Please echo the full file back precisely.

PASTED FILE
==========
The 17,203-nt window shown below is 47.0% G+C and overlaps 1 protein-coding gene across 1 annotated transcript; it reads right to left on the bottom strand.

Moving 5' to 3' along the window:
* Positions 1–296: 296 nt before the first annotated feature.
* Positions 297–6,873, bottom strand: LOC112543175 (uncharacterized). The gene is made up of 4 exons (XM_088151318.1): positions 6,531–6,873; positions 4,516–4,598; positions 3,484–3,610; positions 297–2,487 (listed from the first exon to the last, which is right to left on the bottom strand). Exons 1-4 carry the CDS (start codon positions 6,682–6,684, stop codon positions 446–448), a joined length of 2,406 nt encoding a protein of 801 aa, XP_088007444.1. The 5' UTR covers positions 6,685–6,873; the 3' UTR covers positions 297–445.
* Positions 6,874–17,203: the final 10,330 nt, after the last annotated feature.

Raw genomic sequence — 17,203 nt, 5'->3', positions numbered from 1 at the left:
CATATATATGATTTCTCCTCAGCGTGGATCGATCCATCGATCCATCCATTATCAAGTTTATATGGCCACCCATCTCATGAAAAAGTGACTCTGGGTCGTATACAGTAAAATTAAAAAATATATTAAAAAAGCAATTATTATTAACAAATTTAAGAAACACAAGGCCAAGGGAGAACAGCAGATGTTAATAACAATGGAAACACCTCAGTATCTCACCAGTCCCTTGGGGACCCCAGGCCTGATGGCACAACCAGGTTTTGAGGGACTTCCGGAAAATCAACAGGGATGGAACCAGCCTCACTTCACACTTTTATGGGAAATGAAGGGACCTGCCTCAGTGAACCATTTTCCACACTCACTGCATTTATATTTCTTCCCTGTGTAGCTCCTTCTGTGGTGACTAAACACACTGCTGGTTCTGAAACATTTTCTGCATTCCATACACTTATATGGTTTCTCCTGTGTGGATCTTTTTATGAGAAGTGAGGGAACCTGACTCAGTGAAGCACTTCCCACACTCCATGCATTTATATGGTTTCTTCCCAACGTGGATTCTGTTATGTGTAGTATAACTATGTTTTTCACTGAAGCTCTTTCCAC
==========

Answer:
The 17,203-nt window shown below is 47.0% G+C and overlaps 1 protein-coding gene across 1 annotated transcript; it reads right to left on the bottom strand.

Moving 5' to 3' along the window:
* Positions 1–296: 296 nt before the first annotated feature.
* Positions 297–6,873, bottom strand: LOC112543175 (uncharacterized). The gene is made up of 4 exons (XM_088151318.1): positions 6,531–6,873; positions 4,516–4,598; positions 3,484–3,610; positions 297–2,487 (listed from the first exon to the last, which is right to left on the bottom strand). Exons 1-4 carry the CDS (start codon positions 6,682–6,684, stop codon positions 446–448), a joined length of 2,406 nt encoding a protein of 801 aa, XP_088007444.1. The 5' UTR covers positions 6,685–6,873; the 3' UTR covers positions 297–445.
* Positions 6,874–17,203: the final 10,330 nt, after the last annotated feature.

Raw genomic sequence — 17,203 nt, 5'->3', positions numbered from 1 at the left:
CATATATATGATTTCTCCTCAGCGTGGATCGATCCATCGATCCATCCATTATCAAGTTTATATGGCCACCCATCTCATGAAAAAGTGACTCTGGGTCGTATACAGTAAAATTAAAAAATATATTAAAAAAGCAATTATTATTAACAAATTTAAGAAACACAAGGCCAAGGGAGAACAGCAGATGTTAATAACAATGGAAACACCTCAGTATCTCACCAGTCCCTTGGGGACCCCAGGCCTGATGGCACAACCAGGTTTTGAGGGACTTCCGGAAAATCAACAGGGATGGAACCAGCCTCACTTCACACTTTTATGGGAAATGAAGGGACCTGCCTCAGTGAACCATTTTCCACACTCACTGCATTTATATTTCTTCCCTGTGTAGCTCCTTCTGTGGTGACTAAACACACTGCTGGTTCTGAAACATTTTCTGCATTCCATACACTTATATGGTTTCTCCTGTGTGGATCTTTTTATGAGAAGTGAGGGAACCTGACTCAGTGAAGCACTTCCCACACTCCATGCATTTATATGGTTTCTTCCCAACGTGGATTCTGTTATGTGTAGTATAACTATGTTTTTCACTGAAGCTCTTTCCAC